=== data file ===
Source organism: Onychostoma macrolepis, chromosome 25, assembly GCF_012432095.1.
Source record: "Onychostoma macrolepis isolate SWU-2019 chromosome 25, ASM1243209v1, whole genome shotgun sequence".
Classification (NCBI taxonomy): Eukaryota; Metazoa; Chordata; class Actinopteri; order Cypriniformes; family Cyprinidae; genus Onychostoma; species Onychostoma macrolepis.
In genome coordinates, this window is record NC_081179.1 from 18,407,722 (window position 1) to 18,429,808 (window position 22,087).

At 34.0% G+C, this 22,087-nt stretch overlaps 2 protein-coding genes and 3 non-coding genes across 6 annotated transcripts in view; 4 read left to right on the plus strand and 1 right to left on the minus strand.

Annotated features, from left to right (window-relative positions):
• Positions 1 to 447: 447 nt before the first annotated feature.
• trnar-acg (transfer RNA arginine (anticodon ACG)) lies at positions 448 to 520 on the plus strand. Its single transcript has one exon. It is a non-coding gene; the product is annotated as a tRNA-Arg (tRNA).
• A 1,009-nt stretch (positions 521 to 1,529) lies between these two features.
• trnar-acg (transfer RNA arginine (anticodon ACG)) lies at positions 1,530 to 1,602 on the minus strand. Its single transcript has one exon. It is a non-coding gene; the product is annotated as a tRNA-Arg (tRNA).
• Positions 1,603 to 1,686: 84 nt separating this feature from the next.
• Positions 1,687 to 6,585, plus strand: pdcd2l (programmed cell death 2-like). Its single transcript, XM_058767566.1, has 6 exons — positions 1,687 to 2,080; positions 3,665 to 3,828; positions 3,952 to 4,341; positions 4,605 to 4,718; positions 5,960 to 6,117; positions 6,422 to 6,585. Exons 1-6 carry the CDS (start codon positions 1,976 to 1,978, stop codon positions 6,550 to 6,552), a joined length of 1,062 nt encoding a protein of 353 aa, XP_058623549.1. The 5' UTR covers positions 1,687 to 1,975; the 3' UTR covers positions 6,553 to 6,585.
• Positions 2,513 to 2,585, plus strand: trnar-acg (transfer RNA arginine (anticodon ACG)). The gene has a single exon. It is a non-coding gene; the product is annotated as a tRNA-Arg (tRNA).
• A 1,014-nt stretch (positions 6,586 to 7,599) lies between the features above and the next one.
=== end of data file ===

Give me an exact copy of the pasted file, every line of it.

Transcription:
Source organism: Onychostoma macrolepis, chromosome 25, assembly GCF_012432095.1.
Source record: "Onychostoma macrolepis isolate SWU-2019 chromosome 25, ASM1243209v1, whole genome shotgun sequence".
Classification (NCBI taxonomy): Eukaryota; Metazoa; Chordata; class Actinopteri; order Cypriniformes; family Cyprinidae; genus Onychostoma; species Onychostoma macrolepis.
In genome coordinates, this window is record NC_081179.1 from 18,407,722 (window position 1) to 18,429,808 (window position 22,087).

At 34.0% G+C, this 22,087-nt stretch overlaps 2 protein-coding genes and 3 non-coding genes across 6 annotated transcripts in view; 4 read left to right on the plus strand and 1 right to left on the minus strand.

Annotated features, from left to right (window-relative positions):
• Positions 1 to 447: 447 nt before the first annotated feature.
• trnar-acg (transfer RNA arginine (anticodon ACG)) lies at positions 448 to 520 on the plus strand. Its single transcript has one exon. It is a non-coding gene; the product is annotated as a tRNA-Arg (tRNA).
• A 1,009-nt stretch (positions 521 to 1,529) lies between these two features.
• trnar-acg (transfer RNA arginine (anticodon ACG)) lies at positions 1,530 to 1,602 on the minus strand. Its single transcript has one exon. It is a non-coding gene; the product is annotated as a tRNA-Arg (tRNA).
• Positions 1,603 to 1,686: 84 nt separating this feature from the next.
• Positions 1,687 to 6,585, plus strand: pdcd2l (programmed cell death 2-like). Its single transcript, XM_058767566.1, has 6 exons — positions 1,687 to 2,080; positions 3,665 to 3,828; positions 3,952 to 4,341; positions 4,605 to 4,718; positions 5,960 to 6,117; positions 6,422 to 6,585. Exons 1-6 carry the CDS (start codon positions 1,976 to 1,978, stop codon positions 6,550 to 6,552), a joined length of 1,062 nt encoding a protein of 353 aa, XP_058623549.1. The 5' UTR covers positions 1,687 to 1,975; the 3' UTR covers positions 6,553 to 6,585.
• Positions 2,513 to 2,585, plus strand: trnar-acg (transfer RNA arginine (anticodon ACG)). The gene has a single exon. It is a non-coding gene; the product is annotated as a tRNA-Arg (tRNA).
• A 1,014-nt stretch (positions 6,586 to 7,599) lies between the features above and the next one.